Monday, October 17, 2011

Dawn Provides Us With The First Official Information from Vesta

After the new "multimedia" was brought in in September, Dawn has yet brought back something else, and this time it's scientifical. Not to say that astronomical imagining is not scientific, Dawn has brought back information that proves scientifics, concerning the composition of Vesta, and topographical issues that have seen. At the annual meeting of the Geological Society of America in Minneapolis, Minnesota, astronomers brought forth their newly found evidence, here are some excerpts of what commenced and what comprised  the meeting:

"Dawn, which has been orbiting Vesta since mid-July, has found that the asteroid's southern hemisphere boasts one of the largest mountains in the solar system. Other findings show that Vesta's surface, viewed by Dawn at different wavelengths, has striking diversity in its composition, particularly around craters. Science findings also include an in-depth analysis of a set of equatorial troughs on Vesta and a closer look at the object's intriguing craters. The surface appears to be much rougher than most asteroids in the main asteroid belt..."

(The above quote was taken from JPL, a NASA affiliate, respectively). But astronomers do not know how these features on the surface of Vesta, formed. Yet, they presume some topographical information was caused by a massive impact, although not entirely sure yet.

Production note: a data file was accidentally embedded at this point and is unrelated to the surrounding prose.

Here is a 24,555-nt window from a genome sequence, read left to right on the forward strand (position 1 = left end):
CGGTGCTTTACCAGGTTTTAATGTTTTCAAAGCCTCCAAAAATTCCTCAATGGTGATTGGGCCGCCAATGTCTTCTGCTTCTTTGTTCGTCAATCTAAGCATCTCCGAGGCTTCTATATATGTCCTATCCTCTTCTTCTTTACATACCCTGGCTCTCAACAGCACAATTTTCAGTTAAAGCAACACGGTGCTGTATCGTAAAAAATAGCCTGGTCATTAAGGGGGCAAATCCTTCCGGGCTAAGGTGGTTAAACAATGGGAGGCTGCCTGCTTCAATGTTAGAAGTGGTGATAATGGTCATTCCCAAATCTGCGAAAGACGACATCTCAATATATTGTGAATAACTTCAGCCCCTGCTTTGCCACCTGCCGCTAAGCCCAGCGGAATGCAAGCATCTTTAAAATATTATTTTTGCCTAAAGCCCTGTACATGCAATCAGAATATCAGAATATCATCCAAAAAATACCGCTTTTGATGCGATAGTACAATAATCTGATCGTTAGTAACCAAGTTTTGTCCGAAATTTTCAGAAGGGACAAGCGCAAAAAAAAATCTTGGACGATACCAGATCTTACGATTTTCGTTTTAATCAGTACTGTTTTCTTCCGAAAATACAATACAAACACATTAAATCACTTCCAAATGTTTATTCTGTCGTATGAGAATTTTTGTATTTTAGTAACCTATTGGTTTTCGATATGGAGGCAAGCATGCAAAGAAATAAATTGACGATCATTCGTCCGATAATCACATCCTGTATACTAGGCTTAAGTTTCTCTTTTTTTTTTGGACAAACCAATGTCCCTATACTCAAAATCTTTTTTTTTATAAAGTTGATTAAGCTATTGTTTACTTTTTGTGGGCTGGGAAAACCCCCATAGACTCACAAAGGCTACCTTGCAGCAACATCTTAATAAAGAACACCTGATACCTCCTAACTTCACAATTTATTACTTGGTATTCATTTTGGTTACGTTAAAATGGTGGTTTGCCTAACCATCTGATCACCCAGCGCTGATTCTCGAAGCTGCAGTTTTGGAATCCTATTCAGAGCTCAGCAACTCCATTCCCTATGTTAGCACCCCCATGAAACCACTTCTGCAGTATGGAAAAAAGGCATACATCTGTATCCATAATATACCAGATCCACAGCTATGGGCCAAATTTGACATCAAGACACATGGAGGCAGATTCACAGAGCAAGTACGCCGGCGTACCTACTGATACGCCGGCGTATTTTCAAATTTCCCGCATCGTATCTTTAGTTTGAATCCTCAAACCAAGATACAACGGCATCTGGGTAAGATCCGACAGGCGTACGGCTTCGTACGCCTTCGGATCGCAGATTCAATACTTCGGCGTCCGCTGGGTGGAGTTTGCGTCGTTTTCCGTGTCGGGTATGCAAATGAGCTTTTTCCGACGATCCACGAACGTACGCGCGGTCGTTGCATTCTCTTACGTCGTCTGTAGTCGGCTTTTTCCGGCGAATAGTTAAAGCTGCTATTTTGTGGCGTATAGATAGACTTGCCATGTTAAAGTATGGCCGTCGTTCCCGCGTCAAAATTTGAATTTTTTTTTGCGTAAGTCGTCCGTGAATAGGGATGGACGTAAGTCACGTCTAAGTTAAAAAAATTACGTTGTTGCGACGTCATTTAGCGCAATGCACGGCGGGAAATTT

The mission's principle investigator, Christopher Russell (University of California in Los Angeles), announced much at the meeting, including edits to previously held data. For example, "Russell said that the team has recalculated the rotational axis of the asteroid since Dawn’s arrival. Establishing a reliable coordinate system is essential for mapping Vesta’s many features, but the old coordinate system was 10° of," Sky&Telescope writes. Near the south pole of the planet, a giant basin lies now named "Rheasilvia," in tribute to the mother of Romulus and Remus This name is quite appropriate, for Vesta, in Roman mythology, is the goddess of the home, in that Rheasiliva was the leader of the Vestal virgins, those who worshiped that particular goddess. Sky&Telescope announces that "other features on Vesta will be named after related mythological characters," respectively.

Much of the southern hemisphere, including Rehasilva crater.

Other members of the team also did their share in discoveries. Carol Raymond (Jet Propulsion Laboratory), Dawn’s deputy principle investigator, has shown us a topographic map of Vesta, color-coded for different heights, near Rheasilvia. She's also helped us note the areas of different crater impacts, noting that "Vesta [has a] heavily cratered northern hemisphere and smoother areas in the south[ern hemisphere], the two halves separated by a set of grooves that gird the equator," Sky&Telescope writes. Hopefully, further study will help fill in unknown information. Andreas Nathues (Max Planck Institute, Germany) has shown us other color-coded topographical maps that notes craters and what they're comprised of. He suggests that, in the false-colored image, there "might be loosely packed material excavated during a low-angle impact," of a crater (from Sky&Telescope).

Shape model of southern hemisphere of Vesta showing complex structures, including the large south polar mountain, sinuous grooves, steep scarps and slumps.
Craters on Vesta shown in false color (left image) and clear filter (right image) of the FC. A color feature associated with the ejecta south of the main crater is one of the most prominent color features on Vesta’s surface


You can read much more at these links about Dawn & Vesta: 

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